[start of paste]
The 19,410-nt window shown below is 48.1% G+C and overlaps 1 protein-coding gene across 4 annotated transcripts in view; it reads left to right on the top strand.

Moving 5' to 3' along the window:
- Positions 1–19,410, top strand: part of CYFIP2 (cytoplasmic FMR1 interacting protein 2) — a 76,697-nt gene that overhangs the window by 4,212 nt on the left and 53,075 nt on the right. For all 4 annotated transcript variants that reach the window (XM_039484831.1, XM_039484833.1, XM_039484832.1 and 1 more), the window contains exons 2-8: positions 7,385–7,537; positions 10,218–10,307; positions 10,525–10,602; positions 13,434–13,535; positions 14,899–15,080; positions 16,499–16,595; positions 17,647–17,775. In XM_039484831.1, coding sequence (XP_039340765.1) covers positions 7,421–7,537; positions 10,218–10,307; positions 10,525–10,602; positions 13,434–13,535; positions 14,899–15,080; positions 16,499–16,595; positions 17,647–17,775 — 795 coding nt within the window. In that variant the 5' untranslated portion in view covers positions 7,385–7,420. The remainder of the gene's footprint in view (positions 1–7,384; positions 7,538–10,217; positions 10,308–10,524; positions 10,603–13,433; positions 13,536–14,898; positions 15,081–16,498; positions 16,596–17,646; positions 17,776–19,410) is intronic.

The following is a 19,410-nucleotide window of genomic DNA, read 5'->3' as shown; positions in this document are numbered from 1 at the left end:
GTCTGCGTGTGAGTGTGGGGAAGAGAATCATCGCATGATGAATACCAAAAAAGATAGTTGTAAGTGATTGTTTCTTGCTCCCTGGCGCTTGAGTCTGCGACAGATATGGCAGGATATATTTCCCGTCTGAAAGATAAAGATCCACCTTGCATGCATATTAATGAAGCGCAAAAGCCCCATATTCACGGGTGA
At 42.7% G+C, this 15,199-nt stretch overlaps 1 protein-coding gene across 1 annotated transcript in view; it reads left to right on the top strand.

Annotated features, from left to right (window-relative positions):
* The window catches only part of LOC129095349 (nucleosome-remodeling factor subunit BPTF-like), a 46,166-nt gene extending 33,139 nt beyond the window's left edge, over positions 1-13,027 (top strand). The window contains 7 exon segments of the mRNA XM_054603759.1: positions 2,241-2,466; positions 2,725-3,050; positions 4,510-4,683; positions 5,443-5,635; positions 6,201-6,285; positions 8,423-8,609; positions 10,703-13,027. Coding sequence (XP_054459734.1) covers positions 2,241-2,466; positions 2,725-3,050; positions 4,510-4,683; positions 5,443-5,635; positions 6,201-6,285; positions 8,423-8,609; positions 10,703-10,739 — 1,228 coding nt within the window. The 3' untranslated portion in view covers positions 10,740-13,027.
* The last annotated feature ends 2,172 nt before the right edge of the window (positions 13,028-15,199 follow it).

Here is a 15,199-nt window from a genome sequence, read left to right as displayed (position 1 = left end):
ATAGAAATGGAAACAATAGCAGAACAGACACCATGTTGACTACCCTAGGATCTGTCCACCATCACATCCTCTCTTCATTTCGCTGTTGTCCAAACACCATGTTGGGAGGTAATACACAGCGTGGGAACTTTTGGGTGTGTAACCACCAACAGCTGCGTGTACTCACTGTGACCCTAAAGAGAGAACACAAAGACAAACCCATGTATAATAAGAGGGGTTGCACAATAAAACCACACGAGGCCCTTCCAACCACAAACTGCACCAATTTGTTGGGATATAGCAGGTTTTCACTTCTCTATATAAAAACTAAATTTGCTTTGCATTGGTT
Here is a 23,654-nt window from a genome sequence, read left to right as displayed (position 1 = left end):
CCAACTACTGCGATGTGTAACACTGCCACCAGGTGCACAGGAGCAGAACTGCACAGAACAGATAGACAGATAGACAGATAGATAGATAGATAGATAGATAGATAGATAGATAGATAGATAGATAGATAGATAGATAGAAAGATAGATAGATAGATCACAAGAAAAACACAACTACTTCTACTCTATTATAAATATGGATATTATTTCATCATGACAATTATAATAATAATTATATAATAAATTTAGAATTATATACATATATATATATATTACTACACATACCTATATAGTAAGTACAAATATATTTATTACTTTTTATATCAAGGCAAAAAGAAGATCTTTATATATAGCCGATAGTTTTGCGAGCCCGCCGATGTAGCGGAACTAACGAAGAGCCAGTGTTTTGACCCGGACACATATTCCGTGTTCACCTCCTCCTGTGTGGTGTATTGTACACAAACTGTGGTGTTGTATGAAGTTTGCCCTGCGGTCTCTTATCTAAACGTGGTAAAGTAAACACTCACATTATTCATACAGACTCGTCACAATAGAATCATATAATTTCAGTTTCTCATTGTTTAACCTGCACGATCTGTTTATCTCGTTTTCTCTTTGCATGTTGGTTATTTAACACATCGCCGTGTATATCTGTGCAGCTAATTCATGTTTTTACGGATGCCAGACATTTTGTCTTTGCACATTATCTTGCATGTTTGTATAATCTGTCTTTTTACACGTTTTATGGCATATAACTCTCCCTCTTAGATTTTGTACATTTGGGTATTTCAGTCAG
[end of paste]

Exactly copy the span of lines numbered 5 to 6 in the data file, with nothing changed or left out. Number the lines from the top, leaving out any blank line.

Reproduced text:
GTCTGCGTGTGAGTGTGGGGAAGAGAATCATCGCATGATGAATACCAAAAAAGATAGTTGTAAGTGATTGTTTCTTGCTCCCTGGCGCTTGAGTCTGCGACAGATATGGCAGGATATATTTCCCGTCTGAAAGATAAAGATCCACCTTGCATGCATATTAATGAAGCGCAAAAGCCCCATATTCACGGGTGA
At 42.7% G+C, this 15,199-nt stretch overlaps 1 protein-coding gene across 1 annotated transcript in view; it reads left to right on the top strand.